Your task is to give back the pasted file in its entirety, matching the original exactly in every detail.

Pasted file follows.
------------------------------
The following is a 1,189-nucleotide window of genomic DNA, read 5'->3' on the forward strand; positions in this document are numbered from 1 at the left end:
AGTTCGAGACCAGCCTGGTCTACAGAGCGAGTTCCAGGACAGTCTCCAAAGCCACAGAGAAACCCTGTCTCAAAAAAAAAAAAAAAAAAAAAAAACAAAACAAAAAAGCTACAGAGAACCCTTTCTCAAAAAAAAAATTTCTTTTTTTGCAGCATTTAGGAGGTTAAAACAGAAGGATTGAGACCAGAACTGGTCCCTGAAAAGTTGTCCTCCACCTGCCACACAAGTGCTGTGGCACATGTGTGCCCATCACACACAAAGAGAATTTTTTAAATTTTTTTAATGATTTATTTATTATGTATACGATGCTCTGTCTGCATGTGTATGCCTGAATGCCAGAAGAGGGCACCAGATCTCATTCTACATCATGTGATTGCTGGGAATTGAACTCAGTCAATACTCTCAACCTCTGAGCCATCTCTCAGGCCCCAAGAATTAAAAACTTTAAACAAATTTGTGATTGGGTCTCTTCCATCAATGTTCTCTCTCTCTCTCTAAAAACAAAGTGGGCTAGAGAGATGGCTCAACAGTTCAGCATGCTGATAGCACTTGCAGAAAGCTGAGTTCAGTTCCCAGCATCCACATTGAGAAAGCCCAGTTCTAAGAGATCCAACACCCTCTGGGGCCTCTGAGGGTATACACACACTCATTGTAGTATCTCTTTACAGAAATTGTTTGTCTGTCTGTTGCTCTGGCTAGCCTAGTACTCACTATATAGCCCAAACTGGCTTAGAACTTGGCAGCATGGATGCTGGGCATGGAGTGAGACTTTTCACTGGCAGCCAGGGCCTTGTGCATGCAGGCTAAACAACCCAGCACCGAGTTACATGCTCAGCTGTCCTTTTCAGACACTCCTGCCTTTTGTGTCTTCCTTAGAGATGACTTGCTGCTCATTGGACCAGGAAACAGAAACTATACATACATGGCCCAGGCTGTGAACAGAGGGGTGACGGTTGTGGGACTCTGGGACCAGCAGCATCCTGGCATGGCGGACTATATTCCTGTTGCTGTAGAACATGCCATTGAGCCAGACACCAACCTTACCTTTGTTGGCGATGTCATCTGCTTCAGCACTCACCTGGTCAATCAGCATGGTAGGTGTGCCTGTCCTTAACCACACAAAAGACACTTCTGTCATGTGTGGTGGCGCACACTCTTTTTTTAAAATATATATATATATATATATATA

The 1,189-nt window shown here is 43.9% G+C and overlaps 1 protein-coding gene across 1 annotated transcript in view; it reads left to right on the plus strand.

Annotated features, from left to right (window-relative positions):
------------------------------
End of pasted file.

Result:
The following is a 1,189-nucleotide window of genomic DNA, read 5'->3' on the forward strand; positions in this document are numbered from 1 at the left end:
AGTTCGAGACCAGCCTGGTCTACAGAGCGAGTTCCAGGACAGTCTCCAAAGCCACAGAGAAACCCTGTCTCAAAAAAAAAAAAAAAAAAAAAAAACAAAACAAAAAAGCTACAGAGAACCCTTTCTCAAAAAAAAAATTTCTTTTTTTGCAGCATTTAGGAGGTTAAAACAGAAGGATTGAGACCAGAACTGGTCCCTGAAAAGTTGTCCTCCACCTGCCACACAAGTGCTGTGGCACATGTGTGCCCATCACACACAAAGAGAATTTTTTAAATTTTTTTAATGATTTATTTATTATGTATACGATGCTCTGTCTGCATGTGTATGCCTGAATGCCAGAAGAGGGCACCAGATCTCATTCTACATCATGTGATTGCTGGGAATTGAACTCAGTCAATACTCTCAACCTCTGAGCCATCTCTCAGGCCCCAAGAATTAAAAACTTTAAACAAATTTGTGATTGGGTCTCTTCCATCAATGTTCTCTCTCTCTCTCTAAAAACAAAGTGGGCTAGAGAGATGGCTCAACAGTTCAGCATGCTGATAGCACTTGCAGAAAGCTGAGTTCAGTTCCCAGCATCCACATTGAGAAAGCCCAGTTCTAAGAGATCCAACACCCTCTGGGGCCTCTGAGGGTATACACACACTCATTGTAGTATCTCTTTACAGAAATTGTTTGTCTGTCTGTTGCTCTGGCTAGCCTAGTACTCACTATATAGCCCAAACTGGCTTAGAACTTGGCAGCATGGATGCTGGGCATGGAGTGAGACTTTTCACTGGCAGCCAGGGCCTTGTGCATGCAGGCTAAACAACCCAGCACCGAGTTACATGCTCAGCTGTCCTTTTCAGACACTCCTGCCTTTTGTGTCTTCCTTAGAGATGACTTGCTGCTCATTGGACCAGGAAACAGAAACTATACATACATGGCCCAGGCTGTGAACAGAGGGGTGACGGTTGTGGGACTCTGGGACCAGCAGCATCCTGGCATGGCGGACTATATTCCTGTTGCTGTAGAACATGCCATTGAGCCAGACACCAACCTTACCTTTGTTGGCGATGTCATCTGCTTCAGCACTCACCTGGTCAATCAGCATGGTAGGTGTGCCTGTCCTTAACCACACAAAAGACACTTCTGTCATGTGTGGTGGCGCACACTCTTTTTTTAAAATATATATATATATATATATATA

The 1,189-nt window shown here is 43.9% G+C and overlaps 1 protein-coding gene across 1 annotated transcript in view; it reads left to right on the plus strand.

Annotated features, from left to right (window-relative positions):